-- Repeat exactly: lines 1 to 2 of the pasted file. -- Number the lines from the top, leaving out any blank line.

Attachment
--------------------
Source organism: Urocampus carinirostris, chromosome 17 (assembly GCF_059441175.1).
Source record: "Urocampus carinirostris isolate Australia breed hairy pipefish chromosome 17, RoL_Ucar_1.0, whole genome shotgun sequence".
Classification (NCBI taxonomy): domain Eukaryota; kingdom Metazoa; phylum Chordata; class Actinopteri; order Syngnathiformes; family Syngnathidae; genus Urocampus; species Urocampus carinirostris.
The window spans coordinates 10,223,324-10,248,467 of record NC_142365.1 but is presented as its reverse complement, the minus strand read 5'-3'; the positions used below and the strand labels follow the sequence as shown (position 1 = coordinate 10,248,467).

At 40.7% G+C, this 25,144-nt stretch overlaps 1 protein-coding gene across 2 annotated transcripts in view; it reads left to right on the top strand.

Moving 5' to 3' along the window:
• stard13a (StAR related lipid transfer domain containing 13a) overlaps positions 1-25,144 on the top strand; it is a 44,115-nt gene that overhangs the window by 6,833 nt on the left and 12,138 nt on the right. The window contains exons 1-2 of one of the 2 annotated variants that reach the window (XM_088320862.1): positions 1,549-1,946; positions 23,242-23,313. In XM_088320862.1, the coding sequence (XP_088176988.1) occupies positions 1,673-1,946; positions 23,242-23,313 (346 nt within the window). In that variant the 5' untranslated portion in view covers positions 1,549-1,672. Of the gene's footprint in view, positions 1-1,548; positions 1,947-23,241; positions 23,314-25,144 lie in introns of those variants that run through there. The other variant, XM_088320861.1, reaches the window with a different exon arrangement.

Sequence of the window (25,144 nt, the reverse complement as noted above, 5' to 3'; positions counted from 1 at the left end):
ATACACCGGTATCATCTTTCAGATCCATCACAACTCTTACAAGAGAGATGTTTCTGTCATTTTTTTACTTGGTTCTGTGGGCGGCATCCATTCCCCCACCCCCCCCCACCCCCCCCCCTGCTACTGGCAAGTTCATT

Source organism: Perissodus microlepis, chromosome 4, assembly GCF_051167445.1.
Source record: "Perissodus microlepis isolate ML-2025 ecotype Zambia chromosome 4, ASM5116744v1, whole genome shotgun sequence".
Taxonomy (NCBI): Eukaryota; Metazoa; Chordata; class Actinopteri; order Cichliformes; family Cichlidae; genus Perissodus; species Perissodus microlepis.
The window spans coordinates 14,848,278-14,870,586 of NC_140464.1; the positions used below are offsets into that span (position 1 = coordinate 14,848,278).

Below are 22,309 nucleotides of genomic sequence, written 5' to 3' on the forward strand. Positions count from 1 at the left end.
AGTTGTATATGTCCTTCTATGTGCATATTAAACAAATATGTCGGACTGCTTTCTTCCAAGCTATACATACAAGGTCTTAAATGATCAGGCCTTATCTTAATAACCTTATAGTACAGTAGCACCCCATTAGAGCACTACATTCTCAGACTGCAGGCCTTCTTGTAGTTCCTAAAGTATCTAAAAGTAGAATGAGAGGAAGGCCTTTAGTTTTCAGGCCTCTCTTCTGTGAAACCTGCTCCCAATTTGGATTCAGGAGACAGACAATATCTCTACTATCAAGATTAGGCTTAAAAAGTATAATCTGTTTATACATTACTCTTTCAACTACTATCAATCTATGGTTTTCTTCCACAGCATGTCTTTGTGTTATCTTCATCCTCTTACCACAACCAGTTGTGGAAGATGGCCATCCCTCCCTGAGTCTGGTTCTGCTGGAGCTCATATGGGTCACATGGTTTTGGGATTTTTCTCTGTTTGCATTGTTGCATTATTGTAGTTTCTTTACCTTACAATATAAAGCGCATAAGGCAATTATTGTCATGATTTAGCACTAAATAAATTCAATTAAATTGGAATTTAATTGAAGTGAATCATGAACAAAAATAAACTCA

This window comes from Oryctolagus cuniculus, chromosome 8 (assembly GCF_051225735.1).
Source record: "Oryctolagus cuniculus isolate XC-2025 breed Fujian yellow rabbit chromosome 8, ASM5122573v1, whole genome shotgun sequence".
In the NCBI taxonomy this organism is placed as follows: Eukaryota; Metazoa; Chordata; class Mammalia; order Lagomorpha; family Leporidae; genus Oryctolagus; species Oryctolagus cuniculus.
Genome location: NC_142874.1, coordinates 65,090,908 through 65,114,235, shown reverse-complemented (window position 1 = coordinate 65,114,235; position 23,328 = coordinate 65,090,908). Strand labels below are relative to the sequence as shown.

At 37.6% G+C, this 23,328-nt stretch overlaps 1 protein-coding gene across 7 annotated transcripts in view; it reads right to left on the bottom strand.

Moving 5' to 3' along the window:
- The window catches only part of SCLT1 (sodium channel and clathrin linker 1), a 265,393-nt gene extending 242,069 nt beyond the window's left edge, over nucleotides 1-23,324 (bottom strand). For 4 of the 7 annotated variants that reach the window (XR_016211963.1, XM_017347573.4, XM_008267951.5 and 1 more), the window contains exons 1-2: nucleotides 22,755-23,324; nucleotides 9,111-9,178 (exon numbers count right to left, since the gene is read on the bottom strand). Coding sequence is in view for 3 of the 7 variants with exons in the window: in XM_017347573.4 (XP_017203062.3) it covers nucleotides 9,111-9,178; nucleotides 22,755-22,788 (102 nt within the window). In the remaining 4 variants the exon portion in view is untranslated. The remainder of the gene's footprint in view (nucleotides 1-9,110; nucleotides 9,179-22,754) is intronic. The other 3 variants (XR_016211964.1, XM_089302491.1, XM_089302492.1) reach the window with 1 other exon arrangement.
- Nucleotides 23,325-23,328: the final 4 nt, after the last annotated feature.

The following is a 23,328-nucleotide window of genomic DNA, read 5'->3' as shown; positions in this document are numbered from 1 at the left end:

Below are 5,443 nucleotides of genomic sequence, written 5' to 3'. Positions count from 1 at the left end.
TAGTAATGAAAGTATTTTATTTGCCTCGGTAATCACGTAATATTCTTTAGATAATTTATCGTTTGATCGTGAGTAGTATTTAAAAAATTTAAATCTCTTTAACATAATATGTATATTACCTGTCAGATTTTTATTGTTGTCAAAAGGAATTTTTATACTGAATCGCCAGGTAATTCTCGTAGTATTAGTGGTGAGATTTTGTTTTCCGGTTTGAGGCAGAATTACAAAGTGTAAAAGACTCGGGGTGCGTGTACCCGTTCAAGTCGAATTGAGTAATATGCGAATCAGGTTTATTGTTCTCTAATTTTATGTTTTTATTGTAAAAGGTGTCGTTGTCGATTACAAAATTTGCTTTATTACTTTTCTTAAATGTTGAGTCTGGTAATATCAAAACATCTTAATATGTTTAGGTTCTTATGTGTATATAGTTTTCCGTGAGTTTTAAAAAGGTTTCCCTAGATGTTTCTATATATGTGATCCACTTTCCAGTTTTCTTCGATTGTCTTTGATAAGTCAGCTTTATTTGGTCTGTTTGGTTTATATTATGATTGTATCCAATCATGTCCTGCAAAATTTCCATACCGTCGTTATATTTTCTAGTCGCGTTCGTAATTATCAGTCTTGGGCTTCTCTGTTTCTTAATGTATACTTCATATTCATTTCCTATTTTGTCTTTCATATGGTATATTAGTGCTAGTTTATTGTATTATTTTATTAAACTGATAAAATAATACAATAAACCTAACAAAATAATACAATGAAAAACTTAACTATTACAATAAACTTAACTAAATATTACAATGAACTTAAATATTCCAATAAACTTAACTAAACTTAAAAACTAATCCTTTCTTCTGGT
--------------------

Source organism: Urocampus carinirostris, chromosome 17 (assembly GCF_059441175.1).
Source record: "Urocampus carinirostris isolate Australia breed hairy pipefish chromosome 17, RoL_Ucar_1.0, whole genome shotgun sequence".